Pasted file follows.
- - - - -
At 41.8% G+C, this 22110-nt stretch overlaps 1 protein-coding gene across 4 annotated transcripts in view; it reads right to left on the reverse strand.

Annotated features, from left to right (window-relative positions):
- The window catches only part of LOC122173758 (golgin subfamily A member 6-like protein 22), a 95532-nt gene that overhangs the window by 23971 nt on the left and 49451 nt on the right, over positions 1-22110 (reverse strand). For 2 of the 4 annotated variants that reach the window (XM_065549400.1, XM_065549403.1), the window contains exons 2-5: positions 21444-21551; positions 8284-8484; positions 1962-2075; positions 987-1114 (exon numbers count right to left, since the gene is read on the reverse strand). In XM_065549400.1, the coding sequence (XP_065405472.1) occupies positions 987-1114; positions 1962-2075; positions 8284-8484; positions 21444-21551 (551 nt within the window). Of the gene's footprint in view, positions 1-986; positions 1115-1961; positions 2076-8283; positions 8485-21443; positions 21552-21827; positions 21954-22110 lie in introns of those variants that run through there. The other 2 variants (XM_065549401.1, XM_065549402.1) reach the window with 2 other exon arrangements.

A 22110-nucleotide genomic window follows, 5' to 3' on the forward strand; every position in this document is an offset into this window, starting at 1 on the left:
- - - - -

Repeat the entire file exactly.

At 41.8% G+C, this 22110-nt stretch overlaps 1 protein-coding gene across 4 annotated transcripts in view; it reads right to left on the reverse strand.

Annotated features, from left to right (window-relative positions):
- The window catches only part of LOC122173758 (golgin subfamily A member 6-like protein 22), a 95532-nt gene that overhangs the window by 23971 nt on the left and 49451 nt on the right, over positions 1-22110 (reverse strand). For 2 of the 4 annotated variants that reach the window (XM_065549400.1, XM_065549403.1), the window contains exons 2-5: positions 21444-21551; positions 8284-8484; positions 1962-2075; positions 987-1114 (exon numbers count right to left, since the gene is read on the reverse strand). In XM_065549400.1, the coding sequence (XP_065405472.1) occupies positions 987-1114; positions 1962-2075; positions 8284-8484; positions 21444-21551 (551 nt within the window). Of the gene's footprint in view, positions 1-986; positions 1115-1961; positions 2076-8283; positions 8485-21443; positions 21552-21827; positions 21954-22110 lie in introns of those variants that run through there. The other 2 variants (XM_065549401.1, XM_065549402.1) reach the window with 2 other exon arrangements.

A 22110-nucleotide genomic window follows, 5' to 3' on the forward strand; every position in this document is an offset into this window, starting at 1 on the left: